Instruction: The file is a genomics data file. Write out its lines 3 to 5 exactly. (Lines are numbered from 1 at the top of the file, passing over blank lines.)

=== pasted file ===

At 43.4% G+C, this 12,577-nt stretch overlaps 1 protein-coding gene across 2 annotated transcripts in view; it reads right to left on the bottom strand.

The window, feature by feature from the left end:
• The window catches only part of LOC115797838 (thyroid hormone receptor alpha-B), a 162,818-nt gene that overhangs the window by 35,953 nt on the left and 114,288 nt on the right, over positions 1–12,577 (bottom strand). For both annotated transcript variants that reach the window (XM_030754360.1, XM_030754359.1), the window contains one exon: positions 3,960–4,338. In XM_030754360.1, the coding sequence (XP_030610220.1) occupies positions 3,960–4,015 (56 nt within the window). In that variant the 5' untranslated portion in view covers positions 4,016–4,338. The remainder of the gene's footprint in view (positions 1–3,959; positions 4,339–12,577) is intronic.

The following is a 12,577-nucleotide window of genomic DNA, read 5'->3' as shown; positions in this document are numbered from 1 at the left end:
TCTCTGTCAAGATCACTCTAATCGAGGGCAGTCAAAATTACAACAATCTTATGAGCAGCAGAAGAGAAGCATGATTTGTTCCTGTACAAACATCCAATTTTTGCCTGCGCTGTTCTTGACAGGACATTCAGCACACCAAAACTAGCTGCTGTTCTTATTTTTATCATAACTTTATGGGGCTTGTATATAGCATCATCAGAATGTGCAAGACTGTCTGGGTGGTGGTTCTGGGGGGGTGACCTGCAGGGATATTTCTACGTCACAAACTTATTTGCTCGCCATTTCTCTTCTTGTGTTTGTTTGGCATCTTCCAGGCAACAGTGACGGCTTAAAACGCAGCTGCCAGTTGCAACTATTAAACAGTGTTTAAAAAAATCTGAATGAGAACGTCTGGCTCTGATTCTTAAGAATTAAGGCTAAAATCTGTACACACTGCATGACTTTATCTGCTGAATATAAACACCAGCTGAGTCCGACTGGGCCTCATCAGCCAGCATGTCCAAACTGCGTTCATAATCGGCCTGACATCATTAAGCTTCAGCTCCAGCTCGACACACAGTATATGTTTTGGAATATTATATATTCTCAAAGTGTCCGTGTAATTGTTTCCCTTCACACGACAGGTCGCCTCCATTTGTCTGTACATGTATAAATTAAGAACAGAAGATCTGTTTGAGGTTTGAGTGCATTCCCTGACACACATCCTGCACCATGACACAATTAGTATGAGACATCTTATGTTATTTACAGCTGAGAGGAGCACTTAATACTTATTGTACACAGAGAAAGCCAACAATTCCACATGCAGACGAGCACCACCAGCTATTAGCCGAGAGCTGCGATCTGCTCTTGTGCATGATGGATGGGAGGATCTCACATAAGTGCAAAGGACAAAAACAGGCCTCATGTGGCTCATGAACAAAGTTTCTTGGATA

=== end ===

• The window catches only part of LOC115797838 (thyroid hormone receptor alpha-B), a 162,818-nt gene that overhangs the window by 35,953 nt on the left and 114,288 nt on the right, over positions 1–12,577 (bottom strand). For both annotated transcript variants that reach the window (XM_030754360.1, XM_030754359.1), the window contains one exon: positions 3,960–4,338. In XM_030754360.1, the coding sequence (XP_030610220.1) occupies positions 3,960–4,015 (56 nt within the window). In that variant the 5' untranslated portion in view covers positions 4,016–4,338. The remainder of the gene's footprint in view (positions 1–3,959; positions 4,339–12,577) is intronic.

The following is a 12,577-nucleotide window of genomic DNA, read 5'->3' as shown; positions in this document are numbered from 1 at the left end:
TCTCTGTCAAGATCACTCTAATCGAGGGCAGTCAAAATTACAACAATCTTATGAGCAGCAGAAGAGAAGCATGATTTGTTCCTGTACAAACATCCAATTTTTGCCTGCGCTGTTCTTGACAGGACATTCAGCACACCAAAACTAGCTGCTGTTCTTATTTTTATCATAACTTTATGGGGCTTGTATATAGCATCATCAGAATGTGCAAGACTGTCTGGGTGGTGGTTCTGGGGGGGTGACCTGCAGGGATATTTCTACGTCACAAACTTATTTGCTCGCCATTTCTCTTCTTGTGTTTGTTTGGCATCTTCCAGGCAACAGTGACGGCTTAAAACGCAGCTGCCAGTTGCAACTATTAAACAGTGTTTAAAAAAATCTGAATGAGAACGTCTGGCTCTGATTCTTAAGAATTAAGGCTAAAATCTGTACACACTGCATGACTTTATCTGCTGAATATAAACACCAGCTGAGTCCGACTGGGCCTCATCAGCCAGCATGTCCAAACTGCGTTCATAATCGGCCTGACATCATTAAGCTTCAGCTCCAGCTCGACACACAGTATATGTTTTGGAATATTATATATTCTCAAAGTGTCCGTGTAATTGTTTCCCTTCACACGACAGGTCGCCTCCATTTGTCTGTACATGTATAAATTAAGAACAGAAGATCTGTTTGAGGTTTGAGTGCATTCCCTGACACACATCCTGCACCATGACACAATTAGTATGAGACATCTTATGTTATTTACAGCTGAGAGGAGCACTTAATACTTATTGTACACAGAGAAAGCCAACAATTCCACATGCAGACGAGCACCACCAGCTATTAGCCGAGAGCTGCGATCTGCTCTTGTGCATGATGGATGGGAGGATCTCACATAAGTGCAAAGGACAAAAACAGGCCTCATGTGGCTCATGAACAAAGTTTCTTGGATA